The severe acute respiratory distress syndrome-associated coronavirus-2 (SARS-CoV-2), etiologic agent of Coronavirus disease 2019 (COVID-19), was initially identified in Wuhan, Hubei, China in December 2019.1

It was documented to be pandemic by the World Health Organization in early March 2020,2 and by early April there were over 1.5 million cases worldwide, with over 90,000 deaths.3 Organ dysfunction, particularly progressive respiratory failure and a generalized coagulopathy, are associated with the highest mortality.1 , 4 , 5

It was soon recognized that SARS-CoV-2 is but one of a large pool of pre-pandemic SARS-like bat coronaviruses which replicate in primary human airway epithelial cells, using human Angiotensin Converting Enzyme (ACE)2 entry receptors.6

These include the etiologic agents of the original SARS-CoV and Middle East respiratory syndrome (MERS)-CoV, for which mortality is also linked to severe respiratory failure, with pathologic evidence of ARDS.7

Preliminary pathology studies of COVID-19 patients demonstrated diffuse alveolar damage (DAD) with edema, hyaline membranes, and inflammation, followed by type II pneumocyte hyperplasia, features characteristic of typical ARDS.8 , 9

But many patients with COVID-19-related severe respiratory distress have a delayed onset of respiratory distress,10 then manifest relatively well-preserved lung mechanics, despite the severity of hypoxemia, characterized by high respiratory compliance and high shunt fraction, and prolonged requirement for mechanical ventilation.10 , 11

Therefore, significant aspects of the pathology of COVID-19 might be expected to differ from classic ARDS.

We examined lung and cutaneous tissues from 5 patients with SARS-CoV-2 infection and severe respiratory failure, 3 of whom also had features consistent with a systemic procoagulant state, including retiform purpura or livedo racemosa – prominent dermatologic signs of a generalized microvascular thrombotic disorder – and markedly elevated d-dimers.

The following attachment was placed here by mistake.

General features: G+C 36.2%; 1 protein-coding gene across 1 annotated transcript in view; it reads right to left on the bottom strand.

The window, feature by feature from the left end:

Histologic and immunohistochemistry studies defined a pattern of cutaneous and pulmonary pathology involving microvascular injury and thrombosis, consistent with activation of the alternative pathway (AP) and lectin pathway (LP) of complement.

Co-localization of SARS-CoV-2-specific spike glycoproteins with complement components in the lung and skin was also documented. Our studies suggest that at least a subset of severe COVID-19 infection involves a catastrophic, complement-mediated thrombotic microvascular injury syndrome with sustained activation of the AP and LP cascades.

Potential mechanisms of complement activation, including involvement of positive feedback loops with the coagulation system, are discussed in the context of hypothesis-generating studies providing the foundation for potential therapeutic intervention.


Case 1

A 62 year-old male with a history of coronary artery disease, diabetes mellitus, heart failure with preserved ejection fraction, prior treatment for hepatitis C virus infection, and end-stage renal disease on intermittent hemodialysis was evaluated in an emergency department (ED), in extremis and obtunded.

He had severe hypoxemia and a blood pressure of 180/100. His international normalized ratio (INR) was mildly elevated at 1.2, with a partial thromboplastic time (PTT) within the normal range (23.0-37.0), and normal platelet count (178 × 109/L). Chest x-ray demonstrated bilateral airspace opacities most prominent in the peri-hilar distribution.